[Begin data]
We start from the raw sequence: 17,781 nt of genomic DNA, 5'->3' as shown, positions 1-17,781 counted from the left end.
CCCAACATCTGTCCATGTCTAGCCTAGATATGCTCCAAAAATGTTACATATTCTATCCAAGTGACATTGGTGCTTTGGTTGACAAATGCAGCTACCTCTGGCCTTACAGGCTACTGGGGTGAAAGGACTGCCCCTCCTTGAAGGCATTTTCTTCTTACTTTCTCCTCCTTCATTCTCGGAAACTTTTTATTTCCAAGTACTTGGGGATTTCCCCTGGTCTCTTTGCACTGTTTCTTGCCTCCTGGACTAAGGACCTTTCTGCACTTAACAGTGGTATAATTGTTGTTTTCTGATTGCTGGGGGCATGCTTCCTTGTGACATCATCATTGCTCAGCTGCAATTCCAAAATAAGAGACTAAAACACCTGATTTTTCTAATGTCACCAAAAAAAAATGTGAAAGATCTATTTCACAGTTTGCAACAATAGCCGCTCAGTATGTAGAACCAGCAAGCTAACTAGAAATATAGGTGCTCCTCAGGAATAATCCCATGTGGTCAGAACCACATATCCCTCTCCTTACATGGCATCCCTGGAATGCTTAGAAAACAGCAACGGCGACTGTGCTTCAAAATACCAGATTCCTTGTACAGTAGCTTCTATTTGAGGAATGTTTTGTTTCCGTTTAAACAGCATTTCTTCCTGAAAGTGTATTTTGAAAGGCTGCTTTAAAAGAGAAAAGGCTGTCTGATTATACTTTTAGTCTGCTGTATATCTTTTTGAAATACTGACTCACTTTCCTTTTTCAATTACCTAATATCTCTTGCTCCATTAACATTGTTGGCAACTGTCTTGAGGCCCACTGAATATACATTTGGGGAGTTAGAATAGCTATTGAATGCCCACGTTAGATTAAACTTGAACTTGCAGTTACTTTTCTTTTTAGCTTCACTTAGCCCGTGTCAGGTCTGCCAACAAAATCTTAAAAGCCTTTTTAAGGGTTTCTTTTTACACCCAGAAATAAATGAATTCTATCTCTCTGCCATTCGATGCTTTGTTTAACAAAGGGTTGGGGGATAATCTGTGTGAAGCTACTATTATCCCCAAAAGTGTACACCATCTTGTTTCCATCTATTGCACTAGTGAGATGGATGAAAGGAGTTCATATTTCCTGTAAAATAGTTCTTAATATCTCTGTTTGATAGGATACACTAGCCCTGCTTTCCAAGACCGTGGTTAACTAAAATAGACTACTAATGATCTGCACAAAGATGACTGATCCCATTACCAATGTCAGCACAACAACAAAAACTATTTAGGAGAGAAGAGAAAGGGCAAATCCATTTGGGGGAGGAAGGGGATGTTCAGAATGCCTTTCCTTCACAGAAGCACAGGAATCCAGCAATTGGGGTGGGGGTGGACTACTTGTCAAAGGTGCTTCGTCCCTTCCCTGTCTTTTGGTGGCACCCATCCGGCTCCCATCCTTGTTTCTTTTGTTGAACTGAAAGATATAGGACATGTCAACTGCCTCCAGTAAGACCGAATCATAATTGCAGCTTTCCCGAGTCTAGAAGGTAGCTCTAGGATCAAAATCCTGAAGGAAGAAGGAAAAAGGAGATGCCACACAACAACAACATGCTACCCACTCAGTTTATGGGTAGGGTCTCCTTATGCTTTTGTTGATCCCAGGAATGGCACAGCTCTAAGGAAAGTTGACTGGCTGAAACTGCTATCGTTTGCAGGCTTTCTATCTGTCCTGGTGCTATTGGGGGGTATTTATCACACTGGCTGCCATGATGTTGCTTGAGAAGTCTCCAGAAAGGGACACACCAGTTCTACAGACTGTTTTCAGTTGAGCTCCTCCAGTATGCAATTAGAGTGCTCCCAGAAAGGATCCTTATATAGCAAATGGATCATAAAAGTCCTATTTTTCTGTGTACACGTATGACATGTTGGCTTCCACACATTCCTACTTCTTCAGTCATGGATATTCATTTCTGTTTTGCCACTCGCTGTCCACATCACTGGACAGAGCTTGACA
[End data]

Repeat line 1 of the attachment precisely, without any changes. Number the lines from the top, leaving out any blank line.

We start from the raw sequence: 17,781 nt of genomic DNA, 5'->3' as shown, positions 1-17,781 counted from the left end.